It has been almost 30 years since a court has ruled on what constitutes a handbag for purposes of determining the correct import duty. Yet, everywhere you look, from the sidewalk to the subway, women’s handbags are clearly getting bigger. The bags’ intended purpose hasn’t changed, but styles have; bigger bags have become the norm.
U.S. Customs and Border Protection (Customs) imposes a four-percent higher duty on plastic handbags if they are classified as “travel bags” rather than “handbags” under the Harmonized Tariff Schedules (HTS). While Customs has established rules for determining whether an article is classified as a handbag or travel bag, Customs’ classification of these articles may not have not kept up with fashion. The result is that importers are forced to classify their ever-larger plastic handbags into the higher-duty travel bag tariff provisions. For years, importers have relied upon a size test for determining the tariff classification of handbags; e.g., bags that are smaller than 12” (W) x 9” (H) are handbags. This simple metric has always masked more than it has revealed and, as bags grow bigger, it has become increasingly meaningless. Size is becoming less and less indicative of the use for which a bag was intended.
Customs defines a handbag as a bag designed to “carry money, credit cards, keys, and small or pocket-sized personal effects….” HQ H095041 (2010). In theory, a travel bag is designed to “contain various items including clothing and personal effects while traveling” (see HQ H014775 (2008)), but in practice Customs treats all non-handbags as travel bags.
The size of the bag is therefore only one, albeit important, factor in identifying a bag’s intended use. Larger bags are more likely intended for clothes, books and food while smaller bags are probably designed for smaller personal effects. But, as Customs has recognized, there is a dimensional middle ground – a range from 10” to 15” (W) by 7.5” to 12” (H) – within which the bag’s size does not clearly indicate its purpose.
For this subset, Customs has relied on other indicative, though not individually dispositive, criteria to determine the bag’s intended use:
• Compartmentalization. Handbags typically have smaller compartments in which to separate individual personal effects like a phone, keys or wallet. Travel bags, in contrast, are distinguished by undivided interiors designed to carry clothes or books. See HQ 961849 (1998).
• Closure. Handbags tend to have secure closures, such as a zipper or multiple snaps, to protect the smaller personal effects for which they were designed. See HQ 961358 (1999).
• Inside Zipper Pocket. Handbags are more likely to have inner zipper pockets to store smaller personal effects. See HQ H095041 (2010).
• Lining / reinforcement. A handbag is more likely to have an inner lining or reinforcement of the sides or corners designed to protect its contents. See HQ H095041 (2010).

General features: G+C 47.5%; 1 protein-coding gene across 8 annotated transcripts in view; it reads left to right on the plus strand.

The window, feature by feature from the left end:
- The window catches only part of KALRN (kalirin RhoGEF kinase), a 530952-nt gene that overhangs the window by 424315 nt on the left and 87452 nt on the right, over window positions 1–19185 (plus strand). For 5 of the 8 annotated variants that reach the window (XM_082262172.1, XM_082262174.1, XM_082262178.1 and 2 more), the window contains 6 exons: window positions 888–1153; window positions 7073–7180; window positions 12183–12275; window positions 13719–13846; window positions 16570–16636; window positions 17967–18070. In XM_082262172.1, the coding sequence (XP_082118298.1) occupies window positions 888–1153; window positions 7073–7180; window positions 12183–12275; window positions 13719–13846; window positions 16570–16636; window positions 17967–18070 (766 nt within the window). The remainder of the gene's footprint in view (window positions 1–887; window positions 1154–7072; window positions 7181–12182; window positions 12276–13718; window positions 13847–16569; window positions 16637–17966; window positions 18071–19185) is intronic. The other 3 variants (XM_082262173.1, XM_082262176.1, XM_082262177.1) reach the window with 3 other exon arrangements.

• Tapered Size. Customs typically measures a bag’s dimensions at its largest point. However, if a bag decreases in size from bottom to top, Customs has been willing to rely on the size of the top, recognizing that the smaller opening prevents an individual from including items as large as the bag’s biggest dimension. See HQ W968454 (2007).
For importers of plastic bags the tariff differential is material; plastic-coated handbags have a 4% lower tariff (16% to 20%). In addition, importers of bags made from cotton pay a 0.3% lower duty on handbags than on travel bags (6% versus 6.3%). However, for importers of leather bags, or bags of other man-made fibers, a higher duty is imposed on handbags than on travel bags. Leather-coated travel bags have a 4.5% lower tariff (4.5% versus 9%), and travel bags of ‘other man-made materials’ have a 0.4% lower tariff (18% versus 17.6%). Thus, a retailer that imports bags made of both plastic and leather is in a Catch-22. To lower their duty obligations such retailers would want a broader definition of handbag as applied to imported plastic bags, but a narrower definition of handbag as applied to leather bags.
If you are a retailer that imports predominately plastic or cotton handbags, then you may want to consider challenging an adverse Customs’ classification in court. Courts have not been asked to review Customs’ treatment of handbags in thirty years, since U.S. v. J.E. Mamiye & Sons, Inv., 665 F.2d 336 (C.C.P.A. 1981). That case involved an interpretation of tariff terms under the old Tariff Schedules, which have been changed under the HTS and are no longer legally binding. Moreover, as Customs itself recognizes, under the new tariff terms it must classify handbags based on the article’s intended purpose. Yet Customs’ mechanical application of Cold-War era factors to assess 21st century intent overlooks the societal shifts that have occurred in the interim. In short, bigger handbags are now used to carry personal effects, which are not intended for travel. Given the legislative and industry design changes, a legal challenge may be the best way to force Customs to update its standards to reflect modern reality and ensure retailers are not paying too much duty on plastic handbag imports.
Content for this post was provided by John Brew and Dj Wolff in the Washington, DC office of Crowell & Moring.